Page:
By Ben Tobias & Laurence Peter
BBC News


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A covered Russian tank outside the Zaporizhzhia nuclear power plant on 4 August
Image caption,A covered Russian tank outside the Zaporizhzhia nuclear power plant on 4 August

Ukraine’s nuclear agency says Russian rockets have damaged part of a giant Russian-controlled nuclear power plant, but there has been no radiation leak.

Enerhoatom said a nitrogen-oxygen unit and a high-voltage power line had been damaged at the Zaporizhzhia plant – Europe’s largest – in southern Ukraine.

Local Russian-appointed officials blamed Ukraine for shelling earlier.

Ukraine also accuses Russian forces of firing rockets at civilian areas from the site, employing “terror tactics”.

“Every morning we wake up and see that they have hit only residential homes,” a local businessman told the BBC.

The BBC was unable to verify the reported damage at the nuclear plant. Enerhoatom says there were two rounds of Russian rocket fire on Friday, which prompted the site’s operators to disconnect a reactor from the power grid.

Enerhoatom said “there is a risk of hydrogen leakage and dispersal of radioactive particles”.

“The fire danger is high. Currently there are no injuries,” it added.

Russia seized the Zaporizhzhia plant in March but kept its Ukrainian employees. Russia controls the plant and surrounding areas, close to Ukrainian-held territory. It consists of six pressurised water reactors and stores radioactive waste.

Western officials have sounded the alarm about Russia’s tactics there.

The plant is in the city of Enerhodar, in the south-east of Ukraine along the left bank of the River Dnieper (Dnipro in Ukrainian).

The Russian-appointed officials in Enerhodar said Ukrainian forces shelled the plant twice on Friday “from the opposite bank of the Dnieper”. “The second time the nationalists managed to hit the target – shells landed in the plant’s industrial site,” their statement said.

The plant’s Moscow-installed management was quoted by Russia’s state-run Interfax news agency as saying two of the plant’s power lines had been hit by a Ukrainian artillery strike, causing a fire.

It is not clear how many power lines still operate at the plant, and the contrasting claims have not been independently verified.

Earlier, in its daily intelligence update, the UK defence ministry said Russia was using the area to launch attacks – taking advantage of the “protected status” of the nuclear power plant to reduce the risk of overnight attacks from Ukrainian forces.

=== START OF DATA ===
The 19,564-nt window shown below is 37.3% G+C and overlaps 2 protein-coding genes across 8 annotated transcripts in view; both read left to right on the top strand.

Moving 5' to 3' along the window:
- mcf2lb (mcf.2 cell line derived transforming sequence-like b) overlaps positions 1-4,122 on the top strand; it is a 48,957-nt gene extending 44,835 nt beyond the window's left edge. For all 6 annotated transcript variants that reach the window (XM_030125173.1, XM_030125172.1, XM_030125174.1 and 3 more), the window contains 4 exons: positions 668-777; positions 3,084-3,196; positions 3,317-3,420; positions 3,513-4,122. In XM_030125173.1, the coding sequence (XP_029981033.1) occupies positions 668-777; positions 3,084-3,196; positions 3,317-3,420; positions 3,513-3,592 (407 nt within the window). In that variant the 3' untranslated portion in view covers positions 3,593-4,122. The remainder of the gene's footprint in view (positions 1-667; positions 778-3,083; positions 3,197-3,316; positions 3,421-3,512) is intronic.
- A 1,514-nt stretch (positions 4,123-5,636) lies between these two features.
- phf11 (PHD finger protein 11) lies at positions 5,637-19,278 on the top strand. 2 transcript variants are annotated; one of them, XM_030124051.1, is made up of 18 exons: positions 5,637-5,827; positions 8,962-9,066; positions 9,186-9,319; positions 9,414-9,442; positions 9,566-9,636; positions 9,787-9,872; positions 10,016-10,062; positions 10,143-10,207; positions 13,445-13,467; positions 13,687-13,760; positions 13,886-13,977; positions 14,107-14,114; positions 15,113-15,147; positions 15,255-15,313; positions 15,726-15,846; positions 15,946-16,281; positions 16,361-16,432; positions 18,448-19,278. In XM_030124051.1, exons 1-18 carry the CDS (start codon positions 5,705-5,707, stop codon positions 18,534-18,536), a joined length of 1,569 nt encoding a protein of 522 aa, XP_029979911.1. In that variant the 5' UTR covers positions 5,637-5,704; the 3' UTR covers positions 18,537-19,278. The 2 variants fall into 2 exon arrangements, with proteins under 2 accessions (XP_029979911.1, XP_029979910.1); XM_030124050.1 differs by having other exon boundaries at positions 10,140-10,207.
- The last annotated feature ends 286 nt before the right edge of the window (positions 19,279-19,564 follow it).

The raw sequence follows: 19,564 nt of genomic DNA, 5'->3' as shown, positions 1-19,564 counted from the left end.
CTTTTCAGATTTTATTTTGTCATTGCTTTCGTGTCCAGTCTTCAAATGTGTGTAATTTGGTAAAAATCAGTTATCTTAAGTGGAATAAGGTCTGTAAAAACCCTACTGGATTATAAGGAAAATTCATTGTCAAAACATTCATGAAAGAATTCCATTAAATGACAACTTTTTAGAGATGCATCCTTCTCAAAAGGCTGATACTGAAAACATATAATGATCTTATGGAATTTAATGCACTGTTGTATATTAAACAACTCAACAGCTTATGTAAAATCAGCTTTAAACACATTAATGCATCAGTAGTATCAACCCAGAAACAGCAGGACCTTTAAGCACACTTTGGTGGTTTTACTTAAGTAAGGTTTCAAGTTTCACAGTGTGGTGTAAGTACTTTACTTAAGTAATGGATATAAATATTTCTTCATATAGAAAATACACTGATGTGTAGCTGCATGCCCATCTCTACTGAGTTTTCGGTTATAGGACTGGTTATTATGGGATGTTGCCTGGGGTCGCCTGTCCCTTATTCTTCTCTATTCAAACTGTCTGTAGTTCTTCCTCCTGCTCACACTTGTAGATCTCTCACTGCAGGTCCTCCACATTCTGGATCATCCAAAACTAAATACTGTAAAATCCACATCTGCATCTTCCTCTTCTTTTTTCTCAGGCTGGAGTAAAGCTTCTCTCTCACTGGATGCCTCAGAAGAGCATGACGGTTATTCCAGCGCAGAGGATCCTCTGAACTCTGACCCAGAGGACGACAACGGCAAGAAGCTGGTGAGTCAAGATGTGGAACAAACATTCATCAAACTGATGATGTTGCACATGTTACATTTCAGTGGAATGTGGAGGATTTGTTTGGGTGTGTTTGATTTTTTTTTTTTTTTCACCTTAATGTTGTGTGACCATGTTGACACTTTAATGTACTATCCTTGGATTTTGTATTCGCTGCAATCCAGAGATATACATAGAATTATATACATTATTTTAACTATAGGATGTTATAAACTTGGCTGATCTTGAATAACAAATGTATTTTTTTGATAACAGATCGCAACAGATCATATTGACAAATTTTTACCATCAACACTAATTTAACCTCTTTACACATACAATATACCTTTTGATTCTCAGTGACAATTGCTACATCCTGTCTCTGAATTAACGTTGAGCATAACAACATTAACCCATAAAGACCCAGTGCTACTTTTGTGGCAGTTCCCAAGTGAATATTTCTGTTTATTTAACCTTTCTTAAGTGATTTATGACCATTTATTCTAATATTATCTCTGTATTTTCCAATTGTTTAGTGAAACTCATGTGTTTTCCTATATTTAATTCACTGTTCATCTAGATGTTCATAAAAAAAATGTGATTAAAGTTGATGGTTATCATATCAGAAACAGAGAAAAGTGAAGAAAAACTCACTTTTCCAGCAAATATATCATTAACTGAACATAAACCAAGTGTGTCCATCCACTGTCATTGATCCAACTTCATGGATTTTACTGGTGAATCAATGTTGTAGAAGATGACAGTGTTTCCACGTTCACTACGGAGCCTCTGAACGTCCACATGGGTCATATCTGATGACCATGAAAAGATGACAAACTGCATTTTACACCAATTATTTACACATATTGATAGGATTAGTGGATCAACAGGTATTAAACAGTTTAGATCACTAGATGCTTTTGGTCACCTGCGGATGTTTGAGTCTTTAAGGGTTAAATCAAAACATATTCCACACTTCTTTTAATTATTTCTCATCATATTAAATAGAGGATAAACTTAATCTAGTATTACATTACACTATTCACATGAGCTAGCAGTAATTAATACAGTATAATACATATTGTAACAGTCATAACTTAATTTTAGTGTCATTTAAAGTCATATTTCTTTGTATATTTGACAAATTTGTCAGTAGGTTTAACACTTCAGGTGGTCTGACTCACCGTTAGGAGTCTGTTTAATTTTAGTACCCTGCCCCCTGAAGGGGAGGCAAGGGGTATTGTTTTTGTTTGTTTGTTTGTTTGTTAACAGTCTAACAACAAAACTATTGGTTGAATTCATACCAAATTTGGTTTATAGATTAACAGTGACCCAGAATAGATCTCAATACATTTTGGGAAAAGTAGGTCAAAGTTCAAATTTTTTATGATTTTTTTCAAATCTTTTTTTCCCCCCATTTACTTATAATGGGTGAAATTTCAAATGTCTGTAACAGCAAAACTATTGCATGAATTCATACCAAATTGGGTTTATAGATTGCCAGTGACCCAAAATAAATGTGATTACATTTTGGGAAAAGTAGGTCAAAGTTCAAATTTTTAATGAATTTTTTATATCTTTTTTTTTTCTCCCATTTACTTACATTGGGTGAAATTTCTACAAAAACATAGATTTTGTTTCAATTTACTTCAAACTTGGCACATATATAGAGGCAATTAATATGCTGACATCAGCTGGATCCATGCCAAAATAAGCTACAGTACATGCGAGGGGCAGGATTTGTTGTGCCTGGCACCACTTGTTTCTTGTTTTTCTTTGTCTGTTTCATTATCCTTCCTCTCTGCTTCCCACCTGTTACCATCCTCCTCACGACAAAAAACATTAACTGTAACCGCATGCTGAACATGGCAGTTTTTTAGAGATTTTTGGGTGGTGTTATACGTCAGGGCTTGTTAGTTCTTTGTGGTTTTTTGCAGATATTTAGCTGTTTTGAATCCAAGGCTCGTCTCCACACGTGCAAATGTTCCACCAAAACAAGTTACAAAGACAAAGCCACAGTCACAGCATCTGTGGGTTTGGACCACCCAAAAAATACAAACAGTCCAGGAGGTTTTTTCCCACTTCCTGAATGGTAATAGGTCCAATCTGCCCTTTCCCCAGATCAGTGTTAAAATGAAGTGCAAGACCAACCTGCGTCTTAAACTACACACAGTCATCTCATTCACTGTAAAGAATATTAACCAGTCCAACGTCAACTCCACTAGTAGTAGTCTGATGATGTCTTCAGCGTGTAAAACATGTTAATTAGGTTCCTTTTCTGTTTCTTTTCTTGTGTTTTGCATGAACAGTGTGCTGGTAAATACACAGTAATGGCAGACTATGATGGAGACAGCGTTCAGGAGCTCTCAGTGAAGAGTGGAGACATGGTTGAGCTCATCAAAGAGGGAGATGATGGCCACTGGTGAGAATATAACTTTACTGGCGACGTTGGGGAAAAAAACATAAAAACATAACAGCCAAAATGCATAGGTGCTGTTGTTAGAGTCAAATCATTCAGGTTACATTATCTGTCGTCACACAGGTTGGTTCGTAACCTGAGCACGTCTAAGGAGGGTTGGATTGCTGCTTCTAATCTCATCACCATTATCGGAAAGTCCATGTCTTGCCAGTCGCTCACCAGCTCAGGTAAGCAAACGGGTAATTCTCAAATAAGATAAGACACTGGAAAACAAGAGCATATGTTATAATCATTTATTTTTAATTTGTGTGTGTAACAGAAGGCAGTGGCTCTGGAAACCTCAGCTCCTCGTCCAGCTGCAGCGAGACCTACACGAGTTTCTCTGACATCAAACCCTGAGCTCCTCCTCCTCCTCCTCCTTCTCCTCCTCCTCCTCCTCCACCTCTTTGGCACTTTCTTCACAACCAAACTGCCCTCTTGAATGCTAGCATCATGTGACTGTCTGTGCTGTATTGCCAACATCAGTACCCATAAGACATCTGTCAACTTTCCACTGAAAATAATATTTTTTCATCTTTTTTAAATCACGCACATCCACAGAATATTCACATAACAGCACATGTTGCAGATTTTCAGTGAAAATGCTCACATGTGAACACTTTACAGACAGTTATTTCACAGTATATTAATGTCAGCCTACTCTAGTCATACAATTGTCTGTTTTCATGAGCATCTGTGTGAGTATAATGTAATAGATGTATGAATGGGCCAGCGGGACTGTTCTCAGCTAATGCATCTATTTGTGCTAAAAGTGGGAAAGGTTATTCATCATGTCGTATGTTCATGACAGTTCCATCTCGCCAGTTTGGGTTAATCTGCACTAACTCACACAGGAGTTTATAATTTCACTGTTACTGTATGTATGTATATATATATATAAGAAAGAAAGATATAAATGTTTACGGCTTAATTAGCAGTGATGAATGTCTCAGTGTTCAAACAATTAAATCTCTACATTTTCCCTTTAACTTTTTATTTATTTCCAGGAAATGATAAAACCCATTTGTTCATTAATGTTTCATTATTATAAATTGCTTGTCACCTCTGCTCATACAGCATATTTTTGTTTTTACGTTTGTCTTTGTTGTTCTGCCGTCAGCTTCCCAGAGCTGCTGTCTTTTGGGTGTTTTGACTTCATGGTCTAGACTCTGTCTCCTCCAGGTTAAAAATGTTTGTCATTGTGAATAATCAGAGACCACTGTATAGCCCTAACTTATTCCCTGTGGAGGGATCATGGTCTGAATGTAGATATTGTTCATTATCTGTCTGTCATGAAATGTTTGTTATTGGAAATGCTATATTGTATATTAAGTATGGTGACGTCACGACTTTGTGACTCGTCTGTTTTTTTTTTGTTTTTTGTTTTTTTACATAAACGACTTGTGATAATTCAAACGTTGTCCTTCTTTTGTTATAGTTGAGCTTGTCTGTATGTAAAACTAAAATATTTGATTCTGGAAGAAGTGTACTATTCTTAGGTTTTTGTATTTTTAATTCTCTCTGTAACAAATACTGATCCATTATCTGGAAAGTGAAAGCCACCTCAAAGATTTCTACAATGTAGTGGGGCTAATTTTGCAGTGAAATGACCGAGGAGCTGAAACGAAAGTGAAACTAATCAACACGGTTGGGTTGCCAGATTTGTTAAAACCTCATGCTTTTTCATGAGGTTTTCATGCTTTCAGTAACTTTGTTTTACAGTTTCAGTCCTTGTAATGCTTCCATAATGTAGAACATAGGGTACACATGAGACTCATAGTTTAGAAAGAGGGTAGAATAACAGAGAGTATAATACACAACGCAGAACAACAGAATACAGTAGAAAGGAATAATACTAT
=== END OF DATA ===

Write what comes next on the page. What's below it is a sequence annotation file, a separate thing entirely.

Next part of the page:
The head of the UN’s nuclear agency, Rafael Grossi, warned this week that the plant was “completely out of control”.

Map showing Zaporizhzhia nuclear power plant and Nikopol

Any accident at the power station could have catastrophic consequences.

The assessment reflects the views of civilians in nearby Nikopol, which lies across the river and is still under Ukrainian control.

“Our forces don’t shoot back because the 30km (19-mile) zone around the power station is sacred. You don’t want to shoot there. But the Russians are terrorists. There’s nothing sacred to them,” the local businessman, who did not want to be named, told the BBC.

“It’s meant to scare us,” he continued, explaining that rockets have hit Nikopol every night since the middle of July.

A former employee of the plant, who is still in contact with colleagues but is now in Ukrainian-held territory, told the BBC that as well as firing rockets from the area around the plant, Russian forces had moved some military hardware into one of the main buildings.

The BBC can’t verify the claim, but Enerhoatom has reported the same thing.

The UN’s nuclear watchdog has warned several times about the difficult conditions for staff working at the power plant, and wants access to inspect the site.

The former employee, who worked at the plant for several weeks under Russian occupation before leaving, said the Russian soldiers in charge of the plant generally left the workers alone, but their presence caused psychological difficulties.

Many employees are unable to leave the occupied area because “they are afraid of losing their salaries, afraid to leave their relatives, or afraid of the Russians taking over their homes after they go”.

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